Science Cafés in the Spring Semester 2022

February 8, 2022

Social media and digital devices: How much of what you write, say or do is tracked and how to minimize it

Nem W. Schlecht
IT Infrastructure Engineering Manager, Border States Industries, Inc.

Abstract: We live in a wondrous age where we are connected to everybody we know and we can control our homes with our voice or mobile device. However, we are paying a price for this. Our lives and activities are being tracked and that data is being sold to target advertising directly to our specific behaviors. How can we continue to make use of these wondrous tools, yet not become the subject of this targeting? Although impossible to avoid, there are many steps and tools that I will explain and demonstrate to minimize your digital footprint without having to revert back to the digital stone age.

March 8, 2022

Science and Political Controversy

Kenton Rodgers
Professor, Department of Chemistry and Biochemistry, North Dakota State University

Abstract: As the global community navigates ongoing public health and environmental crises, the scientific community is navigating a decline of the esteem in which it and, in some cases, its practitioners are held by the general public. Public statements by elected officials, the press and members of the public on topics related to science and technology often reveal an incomplete or incorrect understanding of what science is. Specifically, there seems to be widespread misunderstanding of scientific inquiry, what its goals are, and how its outcomes can or cannot inform sound public policy. Coupled with, or at least related to this general misunderstanding of science is the hijacking of public opinion on science-related issues. In order to advance their own interests, groups often exploit misunderstanding of science and the associated struggle to distinguish evidence-based argument from misinformation. This is typically accomplished through misinformation campaigns that often succeed in aligning public opinion on science-related issues with special interests, even when they are at odds with the public interest. This presentation will discuss how science works in the context of history and current events. It will explore how awareness of scientific methods provides a foundation for distinguishing evidence from misinformation and for recognizing how to consider the outcomes of scientific inquiry as guideposts for public policy.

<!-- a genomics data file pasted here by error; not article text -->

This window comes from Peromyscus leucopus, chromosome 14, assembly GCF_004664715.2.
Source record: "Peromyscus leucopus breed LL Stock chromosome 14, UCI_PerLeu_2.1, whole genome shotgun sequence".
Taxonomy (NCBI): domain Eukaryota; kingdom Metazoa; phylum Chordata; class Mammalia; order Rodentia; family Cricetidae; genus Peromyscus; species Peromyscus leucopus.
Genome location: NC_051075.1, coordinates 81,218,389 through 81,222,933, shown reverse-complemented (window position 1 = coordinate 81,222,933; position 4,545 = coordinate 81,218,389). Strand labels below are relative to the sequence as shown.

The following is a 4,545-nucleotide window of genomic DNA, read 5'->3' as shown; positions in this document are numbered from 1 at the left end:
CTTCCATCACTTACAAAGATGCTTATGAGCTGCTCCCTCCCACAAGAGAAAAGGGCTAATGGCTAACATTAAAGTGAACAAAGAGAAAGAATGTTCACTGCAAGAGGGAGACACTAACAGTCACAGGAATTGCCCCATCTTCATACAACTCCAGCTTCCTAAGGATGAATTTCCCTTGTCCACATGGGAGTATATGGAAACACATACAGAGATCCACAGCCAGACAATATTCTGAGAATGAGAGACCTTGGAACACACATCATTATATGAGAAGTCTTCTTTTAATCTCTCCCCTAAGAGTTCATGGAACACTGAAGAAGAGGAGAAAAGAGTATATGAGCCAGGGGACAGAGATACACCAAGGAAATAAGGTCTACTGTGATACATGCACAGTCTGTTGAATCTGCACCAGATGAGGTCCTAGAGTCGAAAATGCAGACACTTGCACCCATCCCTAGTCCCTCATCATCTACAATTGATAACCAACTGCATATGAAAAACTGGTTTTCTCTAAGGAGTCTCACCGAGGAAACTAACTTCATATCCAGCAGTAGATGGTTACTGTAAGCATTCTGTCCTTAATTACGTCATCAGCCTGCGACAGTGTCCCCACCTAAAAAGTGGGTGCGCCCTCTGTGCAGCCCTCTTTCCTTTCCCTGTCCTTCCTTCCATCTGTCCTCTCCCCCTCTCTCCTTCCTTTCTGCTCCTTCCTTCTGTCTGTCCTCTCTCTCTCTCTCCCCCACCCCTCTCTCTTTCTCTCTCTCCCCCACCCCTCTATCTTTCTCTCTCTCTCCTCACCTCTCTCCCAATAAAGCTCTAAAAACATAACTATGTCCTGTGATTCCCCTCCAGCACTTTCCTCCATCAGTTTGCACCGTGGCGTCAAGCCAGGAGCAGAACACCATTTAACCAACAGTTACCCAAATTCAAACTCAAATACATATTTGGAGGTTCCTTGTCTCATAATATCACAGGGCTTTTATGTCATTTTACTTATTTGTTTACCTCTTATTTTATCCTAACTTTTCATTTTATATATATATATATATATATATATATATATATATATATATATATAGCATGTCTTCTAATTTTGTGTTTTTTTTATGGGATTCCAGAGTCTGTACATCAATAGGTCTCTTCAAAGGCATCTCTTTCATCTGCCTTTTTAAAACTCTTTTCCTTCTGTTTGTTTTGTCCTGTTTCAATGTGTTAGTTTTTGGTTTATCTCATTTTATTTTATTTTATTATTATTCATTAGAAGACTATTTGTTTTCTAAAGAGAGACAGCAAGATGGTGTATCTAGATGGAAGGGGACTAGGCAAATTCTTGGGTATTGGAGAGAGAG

April 12, 2022


Sanku Malik
Professor, Pharmaceutical Sciences, School of Pharmacy, North Dakota State University

Abstract: The event is cancelled

May 5, 2022


Kate Adamala
McKnight Land Grant Assistant Professor of Genetics, Cell Biology and Development, University of Minnesota, MN

Abstract: Building live cells from scratch, from non-living components, will soon become a reality. Constructing synthetic cells, precisely manipulating molecules and designing all biological processes, will give us unprecedented control over living systems. And on the way to engineering organisms from simpler building blocks, we are learning more about how our life works. Synthetic cells find many uses in basic research, as well as biomedical and technology applications. Building cells allows us to address fundamental questions about the nature of life, investigating history of life on Earth and elsewhere in the Universe. We are developing new biocomputing solutions, moving towards building a living computer and electronics interfacing with natural tissues. We investigate complex natural processes on biochemical, cellular and population levels, and we are testing all basic assumptions made by biologists from the beginning of science. Synthetic cells can be used for personalized medicine: reconstructing patient's specific mutations in each synthetic cell sample and testing drugs for that very specific variant of the disease. More extreme medical applications are also possible: treating astronauts during long term space missions with drugs custom made in specifically designed synthetic cells, of growing nutrient-dense food in space. Synthetic cells offer the new frontier in science: with the ability to fully control every aspect of living cell, we can move beyond messy natural biology and change our understanding of life. Short CV: Kate Adamala is a biochemist building synthetic cells. Her research aims at understanding chemical principles of biology, using artificial cells to create new tools for bioengineering, drug development, and basic research. Her work spans questions from the origin and earliest evolution of life, using synthetic biology to colonize space, to the future of biotechnology and medicine. Kate is a co-founder of the synthetic cell therapeutics startup Synlife, and one of the leaders of the Build-a-Cell synthetic cell community.McKnight Land Grant Assistant Professor of Genetics, Cell Biology and Development, University of Minnesota, MN